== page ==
Lincolns Famous Rival Is Subject of New Biography

Article excerpt

In 1859, the outlook for the new Republican Party was encouraging. The advances which it had made in its brief five-year history were outstanding, and the friction between northern and southern Democrats bode well for the candidate Republicans would choose in the next year.

There were a number of suitable men, but one person was most notable, even perhaps a sure choice.

His name was not Abraham Lincoln; it was William Seward. His career had been impressive, since he had been elected, as a Whig, governor of New York while he was still under 40 years old. When he arrived at the U.S. Senate in 1850 he became, almost instantly, the chief proponent of the forces arguing that the proposed Compromise of 1850 was too pro-slavery, too full of provisions facilitating the expansion of that institution. Compromise, Seward argued, was often a valuable instrument of government, but not when a clearly moral issue was at stake. Seward lost that battle, but he predicted that the issue of human bondage could not be pushed aside. The decade of the 1850s provided his point, and the irrepressible conflict, as he famously called it, became the major national question.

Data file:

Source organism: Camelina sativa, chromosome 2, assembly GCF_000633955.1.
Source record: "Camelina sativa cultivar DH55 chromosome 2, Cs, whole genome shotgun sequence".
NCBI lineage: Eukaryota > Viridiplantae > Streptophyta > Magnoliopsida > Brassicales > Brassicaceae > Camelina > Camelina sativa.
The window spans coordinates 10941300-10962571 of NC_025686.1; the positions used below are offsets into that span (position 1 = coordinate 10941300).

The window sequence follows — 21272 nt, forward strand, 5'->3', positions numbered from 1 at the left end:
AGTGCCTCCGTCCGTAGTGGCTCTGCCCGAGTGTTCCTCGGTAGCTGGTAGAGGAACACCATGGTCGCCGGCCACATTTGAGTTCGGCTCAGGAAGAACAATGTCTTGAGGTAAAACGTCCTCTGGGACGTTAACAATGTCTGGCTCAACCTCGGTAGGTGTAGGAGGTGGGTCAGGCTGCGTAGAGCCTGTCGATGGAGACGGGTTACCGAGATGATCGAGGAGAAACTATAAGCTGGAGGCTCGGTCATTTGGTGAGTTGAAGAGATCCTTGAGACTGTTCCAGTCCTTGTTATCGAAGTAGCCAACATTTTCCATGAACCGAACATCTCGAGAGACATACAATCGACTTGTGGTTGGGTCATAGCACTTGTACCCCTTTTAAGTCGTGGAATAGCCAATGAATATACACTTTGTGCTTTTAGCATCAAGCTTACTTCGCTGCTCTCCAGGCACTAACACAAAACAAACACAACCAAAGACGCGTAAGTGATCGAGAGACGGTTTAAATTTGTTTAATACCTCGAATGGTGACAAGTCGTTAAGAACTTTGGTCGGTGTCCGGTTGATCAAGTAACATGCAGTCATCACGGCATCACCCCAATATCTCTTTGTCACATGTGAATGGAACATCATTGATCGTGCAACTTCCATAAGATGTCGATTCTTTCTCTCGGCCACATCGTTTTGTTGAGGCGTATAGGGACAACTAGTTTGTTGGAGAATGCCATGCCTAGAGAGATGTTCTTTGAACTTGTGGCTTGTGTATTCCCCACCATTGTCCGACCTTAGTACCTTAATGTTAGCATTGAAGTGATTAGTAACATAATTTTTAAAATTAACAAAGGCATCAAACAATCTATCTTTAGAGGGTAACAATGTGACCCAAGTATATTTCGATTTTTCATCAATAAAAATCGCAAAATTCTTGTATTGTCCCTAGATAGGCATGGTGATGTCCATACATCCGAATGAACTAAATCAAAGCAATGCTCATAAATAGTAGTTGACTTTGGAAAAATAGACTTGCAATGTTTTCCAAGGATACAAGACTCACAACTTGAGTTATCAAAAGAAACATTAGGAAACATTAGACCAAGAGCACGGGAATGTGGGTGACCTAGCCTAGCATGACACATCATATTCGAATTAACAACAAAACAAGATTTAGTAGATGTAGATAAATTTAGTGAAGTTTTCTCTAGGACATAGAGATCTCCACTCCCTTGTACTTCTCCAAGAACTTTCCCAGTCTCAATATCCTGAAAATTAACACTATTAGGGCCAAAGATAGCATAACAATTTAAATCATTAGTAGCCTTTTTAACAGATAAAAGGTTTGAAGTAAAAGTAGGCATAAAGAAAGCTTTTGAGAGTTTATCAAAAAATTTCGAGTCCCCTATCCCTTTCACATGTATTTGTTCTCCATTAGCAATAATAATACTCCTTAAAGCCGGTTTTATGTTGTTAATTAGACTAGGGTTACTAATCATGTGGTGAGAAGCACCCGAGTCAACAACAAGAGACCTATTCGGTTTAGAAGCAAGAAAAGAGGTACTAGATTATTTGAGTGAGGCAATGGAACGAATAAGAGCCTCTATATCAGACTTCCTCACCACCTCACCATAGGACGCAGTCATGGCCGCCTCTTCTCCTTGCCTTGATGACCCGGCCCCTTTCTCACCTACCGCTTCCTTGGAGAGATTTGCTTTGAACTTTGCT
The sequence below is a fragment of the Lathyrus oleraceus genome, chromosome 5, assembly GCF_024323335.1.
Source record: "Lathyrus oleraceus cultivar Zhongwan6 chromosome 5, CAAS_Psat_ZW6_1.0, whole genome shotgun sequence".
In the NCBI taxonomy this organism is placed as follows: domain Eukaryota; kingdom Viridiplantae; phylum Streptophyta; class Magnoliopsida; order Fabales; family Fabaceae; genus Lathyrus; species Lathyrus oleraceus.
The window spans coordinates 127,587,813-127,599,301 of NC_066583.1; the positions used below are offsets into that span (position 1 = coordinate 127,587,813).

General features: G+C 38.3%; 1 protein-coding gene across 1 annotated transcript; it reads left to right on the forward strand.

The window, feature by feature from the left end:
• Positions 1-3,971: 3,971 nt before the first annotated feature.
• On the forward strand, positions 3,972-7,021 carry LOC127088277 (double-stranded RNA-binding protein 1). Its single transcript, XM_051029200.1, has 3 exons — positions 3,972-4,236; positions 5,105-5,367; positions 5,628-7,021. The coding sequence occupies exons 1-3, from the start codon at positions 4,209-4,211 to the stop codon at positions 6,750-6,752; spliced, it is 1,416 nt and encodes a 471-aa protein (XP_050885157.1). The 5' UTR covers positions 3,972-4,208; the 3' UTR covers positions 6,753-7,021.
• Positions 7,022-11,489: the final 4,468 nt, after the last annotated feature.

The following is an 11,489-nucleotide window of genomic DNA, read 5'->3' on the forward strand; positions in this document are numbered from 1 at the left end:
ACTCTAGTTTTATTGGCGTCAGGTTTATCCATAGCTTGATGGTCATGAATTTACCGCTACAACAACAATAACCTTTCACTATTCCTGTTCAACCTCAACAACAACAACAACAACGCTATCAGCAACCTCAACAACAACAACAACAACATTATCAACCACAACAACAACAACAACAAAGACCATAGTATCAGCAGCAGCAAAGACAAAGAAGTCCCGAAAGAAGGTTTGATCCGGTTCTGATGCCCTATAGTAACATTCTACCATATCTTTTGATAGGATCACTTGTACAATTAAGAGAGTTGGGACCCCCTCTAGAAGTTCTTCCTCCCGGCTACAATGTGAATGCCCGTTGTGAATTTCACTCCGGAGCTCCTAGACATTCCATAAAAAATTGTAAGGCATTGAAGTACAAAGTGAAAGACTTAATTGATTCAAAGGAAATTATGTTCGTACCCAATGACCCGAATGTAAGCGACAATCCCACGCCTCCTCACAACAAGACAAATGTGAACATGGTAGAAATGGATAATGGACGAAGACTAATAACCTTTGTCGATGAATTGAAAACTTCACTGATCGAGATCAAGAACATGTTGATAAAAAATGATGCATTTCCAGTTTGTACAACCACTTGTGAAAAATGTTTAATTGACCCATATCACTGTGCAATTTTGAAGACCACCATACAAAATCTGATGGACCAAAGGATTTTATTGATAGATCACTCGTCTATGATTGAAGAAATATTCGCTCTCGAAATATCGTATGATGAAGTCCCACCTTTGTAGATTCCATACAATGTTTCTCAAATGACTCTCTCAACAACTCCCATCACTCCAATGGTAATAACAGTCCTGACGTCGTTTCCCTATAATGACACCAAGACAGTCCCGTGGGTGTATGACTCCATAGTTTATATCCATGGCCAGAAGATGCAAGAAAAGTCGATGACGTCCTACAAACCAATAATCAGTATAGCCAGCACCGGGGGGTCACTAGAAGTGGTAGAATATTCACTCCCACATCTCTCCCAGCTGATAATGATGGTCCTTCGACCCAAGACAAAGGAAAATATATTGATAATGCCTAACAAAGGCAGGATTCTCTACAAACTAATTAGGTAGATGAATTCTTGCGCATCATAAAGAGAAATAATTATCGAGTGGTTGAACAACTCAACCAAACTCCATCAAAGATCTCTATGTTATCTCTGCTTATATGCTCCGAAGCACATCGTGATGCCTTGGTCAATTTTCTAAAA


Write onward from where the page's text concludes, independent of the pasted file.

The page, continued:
But Seward was not, despite the assertions of furious Southerners, a fanatic. During the crucial winter of 1860-61, after the election of Abraham Lincoln, Seward struggled to keep the union together. When he failed, he accepted Lincolns generous (and shrewd) offer to become secretary of state. He remained in that post for eight years, throughout the tenure of Lincoln and his successor, Andrew Johnson. This was the great period of Sewards life, for both presidents left foreign policy pretty much up to him, and his capable work in fending off British and French intervention in the Civil War, the development which more than anything else was the supreme hope of the Confederacy, places him in the category of one of the greatest American diplomatic managers, a worthy successor to Benjamin Franklin. …